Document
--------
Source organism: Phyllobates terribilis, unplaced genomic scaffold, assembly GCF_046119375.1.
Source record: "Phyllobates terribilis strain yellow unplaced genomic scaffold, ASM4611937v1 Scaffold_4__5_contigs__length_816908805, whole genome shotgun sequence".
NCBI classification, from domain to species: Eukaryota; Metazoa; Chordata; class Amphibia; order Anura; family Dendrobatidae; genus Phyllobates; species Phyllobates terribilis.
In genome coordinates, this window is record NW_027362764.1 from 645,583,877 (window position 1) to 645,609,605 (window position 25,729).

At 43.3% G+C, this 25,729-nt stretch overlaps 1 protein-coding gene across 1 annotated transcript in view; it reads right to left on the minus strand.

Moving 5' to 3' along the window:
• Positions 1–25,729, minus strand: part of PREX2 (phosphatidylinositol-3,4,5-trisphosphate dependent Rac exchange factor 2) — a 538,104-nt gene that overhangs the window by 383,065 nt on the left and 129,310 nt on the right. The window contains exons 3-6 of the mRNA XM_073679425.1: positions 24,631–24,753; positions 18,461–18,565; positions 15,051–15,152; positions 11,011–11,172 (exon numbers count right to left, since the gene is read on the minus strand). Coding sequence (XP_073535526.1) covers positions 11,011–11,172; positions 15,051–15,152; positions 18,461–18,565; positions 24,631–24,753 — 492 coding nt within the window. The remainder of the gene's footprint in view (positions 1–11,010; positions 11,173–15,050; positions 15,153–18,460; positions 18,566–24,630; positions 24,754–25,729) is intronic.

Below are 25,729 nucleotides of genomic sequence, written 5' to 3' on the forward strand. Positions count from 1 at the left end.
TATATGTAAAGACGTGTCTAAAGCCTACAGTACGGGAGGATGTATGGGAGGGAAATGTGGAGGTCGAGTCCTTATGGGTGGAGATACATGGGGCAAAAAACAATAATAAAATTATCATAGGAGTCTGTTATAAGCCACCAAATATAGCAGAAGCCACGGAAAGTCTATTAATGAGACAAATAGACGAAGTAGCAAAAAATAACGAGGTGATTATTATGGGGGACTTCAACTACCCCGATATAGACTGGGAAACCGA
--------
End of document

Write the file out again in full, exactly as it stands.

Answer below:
Source organism: Phyllobates terribilis, unplaced genomic scaffold, assembly GCF_046119375.1.
Source record: "Phyllobates terribilis strain yellow unplaced genomic scaffold, ASM4611937v1 Scaffold_4__5_contigs__length_816908805, whole genome shotgun sequence".
NCBI classification, from domain to species: Eukaryota; Metazoa; Chordata; class Amphibia; order Anura; family Dendrobatidae; genus Phyllobates; species Phyllobates terribilis.
In genome coordinates, this window is record NW_027362764.1 from 645,583,877 (window position 1) to 645,609,605 (window position 25,729).

At 43.3% G+C, this 25,729-nt stretch overlaps 1 protein-coding gene across 1 annotated transcript in view; it reads right to left on the minus strand.

Moving 5' to 3' along the window:
• Positions 1–25,729, minus strand: part of PREX2 (phosphatidylinositol-3,4,5-trisphosphate dependent Rac exchange factor 2) — a 538,104-nt gene that overhangs the window by 383,065 nt on the left and 129,310 nt on the right. The window contains exons 3-6 of the mRNA XM_073679425.1: positions 24,631–24,753; positions 18,461–18,565; positions 15,051–15,152; positions 11,011–11,172 (exon numbers count right to left, since the gene is read on the minus strand). Coding sequence (XP_073535526.1) covers positions 11,011–11,172; positions 15,051–15,152; positions 18,461–18,565; positions 24,631–24,753 — 492 coding nt within the window. The remainder of the gene's footprint in view (positions 1–11,010; positions 11,173–15,050; positions 15,153–18,460; positions 18,566–24,630; positions 24,754–25,729) is intronic.

Below are 25,729 nucleotides of genomic sequence, written 5' to 3' on the forward strand. Positions count from 1 at the left end.
TATATGTAAAGACGTGTCTAAAGCCTACAGTACGGGAGGATGTATGGGAGGGAAATGTGGAGGTCGAGTCCTTATGGGTGGAGATACATGGGGCAAAAAACAATAATAAAATTATCATAGGAGTCTGTTATAAGCCACCAAATATAGCAGAAGCCACGGAAAGTCTATTAATGAGACAAATAGACGAAGTAGCAAAAAATAACGAGGTGATTATTATGGGGGACTTCAACTACCCCGATATAGACTGGGAAACCGA